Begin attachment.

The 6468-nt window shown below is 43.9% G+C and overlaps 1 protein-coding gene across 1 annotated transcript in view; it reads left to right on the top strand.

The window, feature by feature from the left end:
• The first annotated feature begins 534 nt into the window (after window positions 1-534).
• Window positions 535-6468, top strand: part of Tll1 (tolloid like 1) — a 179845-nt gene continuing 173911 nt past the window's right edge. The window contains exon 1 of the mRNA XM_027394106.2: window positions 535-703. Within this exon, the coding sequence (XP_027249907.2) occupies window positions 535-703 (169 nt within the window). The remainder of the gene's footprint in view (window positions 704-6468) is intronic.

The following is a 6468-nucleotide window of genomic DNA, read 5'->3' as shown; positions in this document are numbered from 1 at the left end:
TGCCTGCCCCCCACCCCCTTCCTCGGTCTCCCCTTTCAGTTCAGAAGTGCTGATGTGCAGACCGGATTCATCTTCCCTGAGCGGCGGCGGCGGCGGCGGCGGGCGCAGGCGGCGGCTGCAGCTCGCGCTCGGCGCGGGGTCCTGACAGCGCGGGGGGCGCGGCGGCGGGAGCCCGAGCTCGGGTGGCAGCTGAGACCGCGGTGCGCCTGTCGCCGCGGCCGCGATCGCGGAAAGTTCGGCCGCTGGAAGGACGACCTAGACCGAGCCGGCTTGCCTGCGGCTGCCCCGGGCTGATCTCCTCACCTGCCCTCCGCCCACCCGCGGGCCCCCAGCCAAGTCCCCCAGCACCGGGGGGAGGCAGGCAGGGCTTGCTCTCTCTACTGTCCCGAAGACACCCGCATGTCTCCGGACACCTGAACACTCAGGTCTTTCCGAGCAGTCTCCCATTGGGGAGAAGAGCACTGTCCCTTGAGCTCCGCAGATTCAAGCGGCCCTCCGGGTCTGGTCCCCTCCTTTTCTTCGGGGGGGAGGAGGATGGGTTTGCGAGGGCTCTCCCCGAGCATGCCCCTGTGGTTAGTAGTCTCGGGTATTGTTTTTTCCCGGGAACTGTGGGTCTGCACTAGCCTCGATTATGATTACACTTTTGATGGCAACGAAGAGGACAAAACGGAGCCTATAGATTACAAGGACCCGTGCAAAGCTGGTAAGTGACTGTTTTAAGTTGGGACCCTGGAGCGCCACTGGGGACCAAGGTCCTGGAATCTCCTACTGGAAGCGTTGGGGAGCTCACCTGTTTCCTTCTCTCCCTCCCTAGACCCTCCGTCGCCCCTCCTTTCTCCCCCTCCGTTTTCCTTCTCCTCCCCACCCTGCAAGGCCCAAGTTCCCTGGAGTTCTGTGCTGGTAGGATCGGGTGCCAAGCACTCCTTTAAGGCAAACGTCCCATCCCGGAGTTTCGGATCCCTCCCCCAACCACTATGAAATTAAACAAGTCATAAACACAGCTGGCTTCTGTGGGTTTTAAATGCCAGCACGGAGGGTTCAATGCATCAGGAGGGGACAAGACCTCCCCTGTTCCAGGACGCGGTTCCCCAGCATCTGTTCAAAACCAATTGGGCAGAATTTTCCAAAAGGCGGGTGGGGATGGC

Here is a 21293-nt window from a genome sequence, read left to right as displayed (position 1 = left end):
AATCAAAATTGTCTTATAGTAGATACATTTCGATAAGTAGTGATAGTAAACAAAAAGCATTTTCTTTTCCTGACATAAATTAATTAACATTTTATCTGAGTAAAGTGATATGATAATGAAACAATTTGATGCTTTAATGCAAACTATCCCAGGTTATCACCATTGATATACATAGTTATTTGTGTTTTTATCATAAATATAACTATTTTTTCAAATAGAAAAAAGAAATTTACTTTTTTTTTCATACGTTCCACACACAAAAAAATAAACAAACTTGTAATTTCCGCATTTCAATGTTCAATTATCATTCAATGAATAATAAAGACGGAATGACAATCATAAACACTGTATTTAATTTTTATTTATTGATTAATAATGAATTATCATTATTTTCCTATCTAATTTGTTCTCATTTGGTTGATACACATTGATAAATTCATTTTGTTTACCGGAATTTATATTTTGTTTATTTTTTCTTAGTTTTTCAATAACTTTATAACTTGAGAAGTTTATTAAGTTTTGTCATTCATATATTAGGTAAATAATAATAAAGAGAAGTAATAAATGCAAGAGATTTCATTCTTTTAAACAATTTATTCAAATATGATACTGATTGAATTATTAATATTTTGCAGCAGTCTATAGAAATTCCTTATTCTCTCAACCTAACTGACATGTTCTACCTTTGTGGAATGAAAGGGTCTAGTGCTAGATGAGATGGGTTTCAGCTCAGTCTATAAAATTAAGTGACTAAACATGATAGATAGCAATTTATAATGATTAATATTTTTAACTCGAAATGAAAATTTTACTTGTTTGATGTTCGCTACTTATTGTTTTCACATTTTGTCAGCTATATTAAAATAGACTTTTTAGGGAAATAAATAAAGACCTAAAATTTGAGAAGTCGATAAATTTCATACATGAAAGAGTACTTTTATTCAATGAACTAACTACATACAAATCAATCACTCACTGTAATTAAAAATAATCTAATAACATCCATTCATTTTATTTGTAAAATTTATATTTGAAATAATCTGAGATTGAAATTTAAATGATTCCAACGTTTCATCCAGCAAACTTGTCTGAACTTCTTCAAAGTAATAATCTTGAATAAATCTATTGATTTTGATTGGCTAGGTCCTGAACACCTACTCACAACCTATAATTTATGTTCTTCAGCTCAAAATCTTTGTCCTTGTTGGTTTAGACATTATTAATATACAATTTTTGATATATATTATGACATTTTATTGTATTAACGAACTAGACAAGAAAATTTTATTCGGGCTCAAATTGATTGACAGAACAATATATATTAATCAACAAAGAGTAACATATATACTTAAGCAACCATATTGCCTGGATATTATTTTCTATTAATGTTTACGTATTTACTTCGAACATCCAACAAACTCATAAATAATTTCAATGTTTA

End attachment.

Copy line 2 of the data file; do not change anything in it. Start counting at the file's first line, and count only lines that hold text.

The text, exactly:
The window, feature by feature from the left end: